Law360 (May 3, 2021, 6:07 PM EDT) -- An insurer for Parx Casino and Racing told a federal court that the Philadelphia-area gambling giant can't seek coverage for its losses during the coronavirus pandemic because the virus wasn't a "pollution event" shown to have actually contaminated any of the casino's facilities or required cleaning up.
Steadfast Insurance Co. on Friday urged U.S. District Judge Gerald Pappert to dismiss a lawsuit by Greenwood Racing and its affiliated companies on the grounds that the casino and racetrack operator's environmental liability insurance didn't cover closures and cleanups where no actual contamination by the COVID-19 virus had been reasonably claimed.
"As demonstrated by Greenwood's struggles in the complaint to plausibly allege that its claims fit within the scope of coverage, it has not identified a pollution event at any covered location and its losses are not the types of losses that are covered by Steadfast," Steadfast's motion to dismiss said. "Greenwood relies upon generalized statements and speculative assertions concerning the prevalence of COVID-19 in society to argue that the virus must have been present at its facilities."
Like virtually every insurer sued for coverage since the outset of the pandemic, Steadfast said it did not owe Greenwood anything for its losses or additional expenses incurred as a result of the virus and the associated government orders temporarily closing businesses to slow the virus' spread.
The Greenwood companies initially sued in the Bucks County, Pennsylvania, state court in March, and the insurer removed the case to federal court in April because the parties were headquartered in different states.
Greenwood sought coverage under the cleanup costs, emergency expenses and suspension of operations sections of its environmental liability insurance, saying it had to temporarily shut down and institute extra cleanup procedures at Pennsylvania's Parx Casino, Parx Racetrack, the now-defunct Oaks Race & Sportsbook and the Favorites at Egg Harbor Township off-track betting facility in New Jersey.
But Steadfast countered Friday by saying that even as the casino operator claimed the virus was so contagious and ubiquitous that it must have entered the facilities via infected guests or staff, there had not been any substantial allegations that the virus itself was actually present in order to require additional cleanup efforts. It also noted that Steadfast did not have a policy for the subsidiary running the New Jersey location.
Greenwood's environmental liability policy was narrower than the business policies being cited by many other companies claiming pandemic-related losses, and it was focused on losses and cleanup measures due to a "pollution event," the insurer said. Although Greenwood claimed the pandemic was such an event, Steadfast said the virus and the casino's complaint hadn't met the specific criteria outlined in the policy.
"Federal courts have consistently found that speculative allegations about the presence of the COVID-19 virus are wholly insufficient to plausibly state a claim for business interruption losses under standard commercial property policies, which provide broader coverage than the specialized policy at issue here," Steadfast's motion said. "This also includes allegations similar to those asserted by Greenwood concerning the likelihood that the virus was present due to its ubiquity in society."
And although the government might have ordered nonessential businesses to close during the early weeks and months of the pandemic, it hadn't ordered the mitigation and cleanup measures the casino claimed it had to take.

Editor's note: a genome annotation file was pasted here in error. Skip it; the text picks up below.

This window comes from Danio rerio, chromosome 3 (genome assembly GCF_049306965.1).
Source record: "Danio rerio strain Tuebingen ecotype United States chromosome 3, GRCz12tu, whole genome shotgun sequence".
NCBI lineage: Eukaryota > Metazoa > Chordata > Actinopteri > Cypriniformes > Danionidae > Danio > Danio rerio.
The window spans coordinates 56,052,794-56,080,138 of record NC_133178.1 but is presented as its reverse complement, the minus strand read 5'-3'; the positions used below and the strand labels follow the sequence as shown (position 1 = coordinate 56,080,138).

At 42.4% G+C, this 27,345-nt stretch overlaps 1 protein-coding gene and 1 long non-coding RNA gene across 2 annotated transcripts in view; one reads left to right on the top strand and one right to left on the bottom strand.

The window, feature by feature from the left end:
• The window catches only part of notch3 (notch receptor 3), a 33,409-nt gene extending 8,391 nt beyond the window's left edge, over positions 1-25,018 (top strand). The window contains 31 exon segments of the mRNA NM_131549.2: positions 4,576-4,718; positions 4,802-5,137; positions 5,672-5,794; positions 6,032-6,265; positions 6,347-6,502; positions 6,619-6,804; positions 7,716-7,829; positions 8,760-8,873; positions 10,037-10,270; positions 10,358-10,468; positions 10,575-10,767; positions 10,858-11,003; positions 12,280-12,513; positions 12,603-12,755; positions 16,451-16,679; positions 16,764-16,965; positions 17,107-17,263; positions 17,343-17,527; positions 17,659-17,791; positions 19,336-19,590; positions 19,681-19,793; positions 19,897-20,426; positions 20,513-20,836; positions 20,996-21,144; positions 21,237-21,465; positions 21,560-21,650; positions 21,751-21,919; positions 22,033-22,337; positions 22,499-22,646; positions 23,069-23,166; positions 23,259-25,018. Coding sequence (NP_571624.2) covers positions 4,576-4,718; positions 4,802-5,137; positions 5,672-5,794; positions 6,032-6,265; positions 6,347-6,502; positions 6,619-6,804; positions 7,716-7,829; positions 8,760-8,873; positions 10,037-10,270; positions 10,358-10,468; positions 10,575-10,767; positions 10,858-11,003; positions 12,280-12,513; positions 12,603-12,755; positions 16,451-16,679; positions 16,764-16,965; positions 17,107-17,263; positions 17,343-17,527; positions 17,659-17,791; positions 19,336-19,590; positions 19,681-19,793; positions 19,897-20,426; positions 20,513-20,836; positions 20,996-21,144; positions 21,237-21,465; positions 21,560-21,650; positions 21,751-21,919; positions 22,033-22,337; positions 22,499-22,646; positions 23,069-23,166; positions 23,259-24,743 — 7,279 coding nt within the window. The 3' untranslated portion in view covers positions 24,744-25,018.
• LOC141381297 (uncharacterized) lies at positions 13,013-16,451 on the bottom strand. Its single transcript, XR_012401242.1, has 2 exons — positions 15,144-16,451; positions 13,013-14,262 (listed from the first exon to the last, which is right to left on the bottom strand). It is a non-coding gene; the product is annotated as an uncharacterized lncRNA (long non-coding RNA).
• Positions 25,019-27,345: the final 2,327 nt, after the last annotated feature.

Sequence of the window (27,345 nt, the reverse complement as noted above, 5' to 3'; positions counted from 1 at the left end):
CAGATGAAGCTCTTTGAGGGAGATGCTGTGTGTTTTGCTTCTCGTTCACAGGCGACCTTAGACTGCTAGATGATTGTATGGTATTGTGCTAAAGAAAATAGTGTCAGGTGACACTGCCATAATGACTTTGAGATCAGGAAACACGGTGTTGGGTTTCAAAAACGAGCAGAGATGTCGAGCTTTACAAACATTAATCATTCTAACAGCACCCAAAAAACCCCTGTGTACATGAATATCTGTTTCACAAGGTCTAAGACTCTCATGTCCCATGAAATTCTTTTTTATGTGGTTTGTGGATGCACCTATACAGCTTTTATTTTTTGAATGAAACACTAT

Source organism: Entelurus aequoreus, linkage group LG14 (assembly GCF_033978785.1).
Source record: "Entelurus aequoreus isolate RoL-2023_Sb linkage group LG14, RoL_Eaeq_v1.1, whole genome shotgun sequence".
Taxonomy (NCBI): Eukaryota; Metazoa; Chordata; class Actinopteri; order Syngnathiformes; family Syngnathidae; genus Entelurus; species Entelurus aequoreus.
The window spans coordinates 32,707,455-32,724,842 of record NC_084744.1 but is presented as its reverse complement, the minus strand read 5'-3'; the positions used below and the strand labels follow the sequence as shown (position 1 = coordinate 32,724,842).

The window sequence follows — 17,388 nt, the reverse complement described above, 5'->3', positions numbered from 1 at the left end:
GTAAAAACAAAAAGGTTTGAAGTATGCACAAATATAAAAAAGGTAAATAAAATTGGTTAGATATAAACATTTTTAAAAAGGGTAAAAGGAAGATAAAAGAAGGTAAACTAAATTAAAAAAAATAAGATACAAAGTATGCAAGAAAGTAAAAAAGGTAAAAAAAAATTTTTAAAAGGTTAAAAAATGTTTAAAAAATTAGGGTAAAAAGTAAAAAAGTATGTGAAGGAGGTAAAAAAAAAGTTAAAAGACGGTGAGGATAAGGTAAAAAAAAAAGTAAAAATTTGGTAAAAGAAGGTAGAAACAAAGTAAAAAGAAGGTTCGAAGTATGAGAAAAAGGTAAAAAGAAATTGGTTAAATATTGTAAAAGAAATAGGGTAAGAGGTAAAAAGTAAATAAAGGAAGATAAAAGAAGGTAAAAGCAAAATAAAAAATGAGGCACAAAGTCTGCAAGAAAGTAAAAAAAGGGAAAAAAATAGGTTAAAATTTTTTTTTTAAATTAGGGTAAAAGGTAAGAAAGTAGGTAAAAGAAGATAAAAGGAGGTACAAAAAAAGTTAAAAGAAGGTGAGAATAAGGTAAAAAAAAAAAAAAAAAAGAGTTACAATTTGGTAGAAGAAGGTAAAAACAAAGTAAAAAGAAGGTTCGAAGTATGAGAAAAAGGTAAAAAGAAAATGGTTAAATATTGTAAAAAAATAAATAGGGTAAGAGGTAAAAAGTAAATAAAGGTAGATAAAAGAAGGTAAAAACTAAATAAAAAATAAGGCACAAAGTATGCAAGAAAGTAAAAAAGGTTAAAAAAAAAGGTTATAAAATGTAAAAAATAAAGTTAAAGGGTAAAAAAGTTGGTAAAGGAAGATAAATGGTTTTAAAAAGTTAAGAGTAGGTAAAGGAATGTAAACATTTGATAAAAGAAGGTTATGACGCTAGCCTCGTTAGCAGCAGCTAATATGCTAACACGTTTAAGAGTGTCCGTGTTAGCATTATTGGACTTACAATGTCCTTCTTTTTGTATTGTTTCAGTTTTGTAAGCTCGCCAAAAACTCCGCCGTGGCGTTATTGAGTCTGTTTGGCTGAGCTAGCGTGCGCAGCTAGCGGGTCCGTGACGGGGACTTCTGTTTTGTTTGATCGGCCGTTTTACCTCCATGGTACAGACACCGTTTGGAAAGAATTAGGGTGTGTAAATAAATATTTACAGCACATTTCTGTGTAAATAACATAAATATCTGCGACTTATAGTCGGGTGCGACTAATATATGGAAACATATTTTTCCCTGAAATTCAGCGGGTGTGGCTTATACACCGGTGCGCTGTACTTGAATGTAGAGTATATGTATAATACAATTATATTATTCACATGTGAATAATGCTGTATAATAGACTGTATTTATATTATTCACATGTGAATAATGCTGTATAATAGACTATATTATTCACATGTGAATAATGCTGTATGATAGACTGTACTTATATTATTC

"Greenwood was required to restrict its businesses even if it had no reported cases of customers or employees with COVID-19 on its premises," the insurer's motion said. "If Greenwood's interpretation of the environmental liability policy was upheld, every nonessential business in the state of Pennsylvania could claim to have been required to perform cleanup activities as a result of a 'pollution event.' Such an interpretation would render the policy wording essentially meaningless."
Nor were the cleanup and mitigation measures the kind of "emergency" contemplated in the insurance policy, Steadfast said, since the virus did not render the casino and racetrack facilities "uninhabitable."
"Courts in this district and this circuit have almost uniformly found that the mere presence of the COVID-19 virus on property — which does not even exist here — does not present a substantial danger to the public health or the environment because it does not render premises uninhabitable and can be eliminated by routine cleaning and disinfecting," the motion said.
Without cleanup costs that were actually government mandated or stemming from an actual emergency, Steadfast said, Greenwood could not make any claims for its suspension of operations during the pandemic.
"The availability of this coverage ... is contingent upon the suspension of operations being caused by a government-mandated cleanup and Steadfast being responsible for those cleanup costs," the motion said. "Because Greenwood has failed to plausibly allege entitlement to coverage for 'cleanup costs' or 'emergency expenses' ... its claim for suspension of operations coverage necessarily fails."
Counsel for Steadfast and Greenwood both declined to comment Monday.
Steadfast is represented by William D. Wilson and Craig R. Rygiel of Mound Cotton Wollan & Greengrass LLP.
Greenwood Racing Inc., Greenwood Gaming & Entertainment Inc., City Turf Op Co., Turf Club Op Co. and ACRA Turf Club LLC are represented by Michael A. Iannucci and Justin F. Lavella of Blank Rome LLP.
The case is Greenwood Racing et al. v. American Guarantee and Liability Insurance Co. et al., case number 2:21-cv-01682, in the U.S. District Court for the Eastern District of Pennsylvania.
--Editing by Stephen Berg.
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